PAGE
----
I’ve given you nothing so far today, so perhaps even this, insubstantial as it is, will seem like something.
Among many things I did today instead of blogging was try to continue cleaning out my inbox, which a day or two ago was up to about 500. That happens because there are things that I don’t have time to deal with at a given moment, but that I want to do something with, so I leave them where I found them rather than filing them away, where I’ll never see them. And of course the next day another hundred and something come in, and I try to winnow those, but there are always a few more that end up staying there for the same reasons, and so on. Then, there are days I don’t really have time to cull at all, and things just get deeper and deeper.
No, it’s not a good system, but it is mine.
Anyway, I managed to dig today all the way down (I only have 211 left, mostly old stuff) to something I saved on June 3. It was this Tweet, which I had emailed to myself hoping to blog about:
Yes, I took the test provided by The Guardian — the one designed to determine whether I could do what Naipaul claimed HE could do, which was quickly tell whether something was written by a man or a woman.
And of course, I failed — I got 4 out of 10 right. Which is what the person who devised the test had intended. It’s easy enough to pick passages by men that sound like they are in the voice of a woman, and vice versa. To make it hard (or, in this case, to prove Naipaul is a sexist pig, which seemed to be the point — which he deserved, since he was being ungentlemanly).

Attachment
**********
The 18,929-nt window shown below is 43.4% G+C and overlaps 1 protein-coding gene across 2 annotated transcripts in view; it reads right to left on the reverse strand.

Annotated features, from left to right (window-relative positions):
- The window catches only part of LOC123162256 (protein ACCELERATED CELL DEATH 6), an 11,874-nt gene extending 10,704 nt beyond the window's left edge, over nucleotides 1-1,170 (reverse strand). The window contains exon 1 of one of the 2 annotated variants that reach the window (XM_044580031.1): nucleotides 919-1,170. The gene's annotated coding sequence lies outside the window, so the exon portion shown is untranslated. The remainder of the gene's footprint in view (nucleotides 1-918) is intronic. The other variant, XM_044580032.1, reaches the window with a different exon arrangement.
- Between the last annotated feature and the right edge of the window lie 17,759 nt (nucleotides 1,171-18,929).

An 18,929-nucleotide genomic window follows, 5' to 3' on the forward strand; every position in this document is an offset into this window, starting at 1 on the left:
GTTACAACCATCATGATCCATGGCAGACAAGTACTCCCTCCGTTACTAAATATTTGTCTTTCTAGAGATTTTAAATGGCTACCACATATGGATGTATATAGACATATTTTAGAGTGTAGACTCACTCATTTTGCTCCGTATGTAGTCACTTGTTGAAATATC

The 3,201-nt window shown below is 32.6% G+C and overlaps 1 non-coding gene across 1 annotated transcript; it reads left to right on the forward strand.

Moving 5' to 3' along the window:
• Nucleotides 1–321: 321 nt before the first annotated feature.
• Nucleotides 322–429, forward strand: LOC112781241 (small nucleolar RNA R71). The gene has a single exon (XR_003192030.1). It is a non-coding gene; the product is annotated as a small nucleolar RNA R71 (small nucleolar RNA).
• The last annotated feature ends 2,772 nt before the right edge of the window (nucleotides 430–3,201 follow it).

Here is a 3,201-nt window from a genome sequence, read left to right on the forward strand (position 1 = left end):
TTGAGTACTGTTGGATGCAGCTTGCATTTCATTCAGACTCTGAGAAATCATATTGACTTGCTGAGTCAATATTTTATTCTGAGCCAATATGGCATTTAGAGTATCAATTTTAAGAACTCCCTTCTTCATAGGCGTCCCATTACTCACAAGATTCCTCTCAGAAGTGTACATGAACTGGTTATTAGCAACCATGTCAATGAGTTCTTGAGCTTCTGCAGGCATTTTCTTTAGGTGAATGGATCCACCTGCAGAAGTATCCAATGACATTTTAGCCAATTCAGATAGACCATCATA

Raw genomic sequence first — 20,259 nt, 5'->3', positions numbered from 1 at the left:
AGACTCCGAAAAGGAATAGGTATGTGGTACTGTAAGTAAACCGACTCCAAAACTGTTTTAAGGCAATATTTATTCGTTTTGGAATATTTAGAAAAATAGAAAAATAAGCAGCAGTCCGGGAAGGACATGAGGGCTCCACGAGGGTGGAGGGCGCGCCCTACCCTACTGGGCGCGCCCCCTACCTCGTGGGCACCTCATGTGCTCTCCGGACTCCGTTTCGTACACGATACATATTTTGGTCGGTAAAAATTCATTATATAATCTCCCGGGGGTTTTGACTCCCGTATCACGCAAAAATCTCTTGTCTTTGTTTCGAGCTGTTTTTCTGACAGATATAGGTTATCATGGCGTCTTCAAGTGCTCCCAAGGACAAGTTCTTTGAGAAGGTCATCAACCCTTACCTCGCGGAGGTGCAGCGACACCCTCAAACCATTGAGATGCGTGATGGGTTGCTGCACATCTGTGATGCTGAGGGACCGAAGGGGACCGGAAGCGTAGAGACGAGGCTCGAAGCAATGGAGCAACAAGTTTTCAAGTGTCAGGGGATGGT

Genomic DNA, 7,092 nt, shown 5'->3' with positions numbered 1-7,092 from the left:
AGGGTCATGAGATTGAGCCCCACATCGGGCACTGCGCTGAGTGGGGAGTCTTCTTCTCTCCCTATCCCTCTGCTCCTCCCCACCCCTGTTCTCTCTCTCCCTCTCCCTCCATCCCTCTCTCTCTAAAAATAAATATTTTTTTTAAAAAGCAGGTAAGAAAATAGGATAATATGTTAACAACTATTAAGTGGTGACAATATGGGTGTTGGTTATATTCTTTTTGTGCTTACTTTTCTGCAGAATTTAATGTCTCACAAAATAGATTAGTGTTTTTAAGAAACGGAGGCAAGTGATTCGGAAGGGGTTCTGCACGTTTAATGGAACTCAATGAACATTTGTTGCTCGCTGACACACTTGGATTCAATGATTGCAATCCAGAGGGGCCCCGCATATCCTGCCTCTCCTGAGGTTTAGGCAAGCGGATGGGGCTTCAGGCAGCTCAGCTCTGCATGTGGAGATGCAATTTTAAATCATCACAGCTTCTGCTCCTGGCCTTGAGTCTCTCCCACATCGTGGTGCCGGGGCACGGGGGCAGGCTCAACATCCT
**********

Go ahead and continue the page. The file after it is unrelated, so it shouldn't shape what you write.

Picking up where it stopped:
Often, when I start out thinking, for whatever reason (say, an ambiguous byline such as “Pat,” or “Leslie”) that I’m reading something by a man or a woman and I’m wrong, at some point in the reading I go, “Wait a minute…” because something doesn’t seem right. And then I realize — the man is a woman, or vice-versa. Since, as an editor, I’ve had to critically read thousands of pieces from strangers, this has happened enough for me to note a trend.
Sometimes I’m wrong about my realization, though. I suspect, based on observations over the past thirty or forty years, that men and women (especially younger ones) are writing more and more like each other. Just as in other areas the genders are crossing paths. For instance… I’ve been driving for more than 40 years. For the last 25-30 years, I’ve noticed that young women are driving a lot more like young men than they did the first 10-15 — more aggressive, more likely to cut you off, more stupid in general, just like young guys.
Meanwhile, I’ve noticed a number of trends among young guys that combine to make it harder to determine the presence of a Y chromosome in superficial behavior. OK, guys still do more stupid stuff than women do, since testosterone still exists in them, but it seems that some of them try harder and harder, and often succeed, to express themselves like women. I won’t go into detail because one of them might punch me. Not very hard, of course, the wussies, but I still would find it inconvenient.
Anyway, take the test if you like. I’ll bet you flunk it. I certainly did. I knew I would, so I played along. When I thought the deviser of the test was trying to lead me to answer a certain way, I did.
I think I could probably devise a test you could pass along these lines. (The way to do it would be to choose paragraphs that are characteristically masculine or feminine in tone. In other words, stack the deck toward being easy rather than hard. If you chose paragraphs at random, everyone would flunk that, too. Most paragraphs provide few clues.) But you know what? I think my not having time to do that is why this post idea has sat here for almost three months…